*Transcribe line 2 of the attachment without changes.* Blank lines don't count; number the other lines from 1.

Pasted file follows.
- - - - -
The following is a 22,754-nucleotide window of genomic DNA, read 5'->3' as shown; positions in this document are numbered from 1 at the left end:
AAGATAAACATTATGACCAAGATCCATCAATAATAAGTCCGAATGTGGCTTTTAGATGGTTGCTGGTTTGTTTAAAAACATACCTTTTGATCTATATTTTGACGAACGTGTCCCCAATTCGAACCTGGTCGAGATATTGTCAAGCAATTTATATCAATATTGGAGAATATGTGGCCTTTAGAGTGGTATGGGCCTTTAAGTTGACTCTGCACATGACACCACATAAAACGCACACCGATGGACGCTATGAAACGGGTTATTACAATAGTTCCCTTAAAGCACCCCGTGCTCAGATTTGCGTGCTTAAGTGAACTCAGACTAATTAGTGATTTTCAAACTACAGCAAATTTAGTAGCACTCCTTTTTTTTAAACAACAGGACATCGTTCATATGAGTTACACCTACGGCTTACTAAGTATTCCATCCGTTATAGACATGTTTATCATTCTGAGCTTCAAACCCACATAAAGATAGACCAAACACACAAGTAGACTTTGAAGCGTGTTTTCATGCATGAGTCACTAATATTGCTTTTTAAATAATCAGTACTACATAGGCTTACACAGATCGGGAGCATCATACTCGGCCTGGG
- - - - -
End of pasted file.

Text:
AAGATAAACATTATGACCAAGATCCATCAATAATAAGTCCGAATGTGGCTTTTAGATGGTTGCTGGTTTGTTTAAAAACATACCTTTTGATCTATATTTTGACGAACGTGTCCCCAATTCGAACCTGGTCGAGATATTGTCAAGCAATTTATATCAATATTGGAGAATATGTGGCCTTTAGAGTGGTATGGGCCTTTAAGTTGACTCTGCACATGACACCACATAAAACGCACACCGATGGACGCTATGAAACGGGTTATTACAATAGTTCCCTTAAAGCACCCCGTGCTCAGATTTGCGTGCTTAAGTGAACTCAGACTAATTAGTGATTTTCAAACTACAGCAAATTTAGTAGCACTCCTTTTTTTTAAACAACAGGACATCGTTCATATGAGTTACACCTACGGCTTACTAAGTATTCCATCCGTTATAGACATGTTTATCATTCTGAGCTTCAAACCCACATAAAGATAGACCAAACACACAAGTAGACTTTGAAGCGTGTTTTCATGCATGAGTCACTAATATTGCTTTTTAAATAATCAGTACTACATAGGCTTACACAGATCGGGAGCATCATACTCGGCCTGGG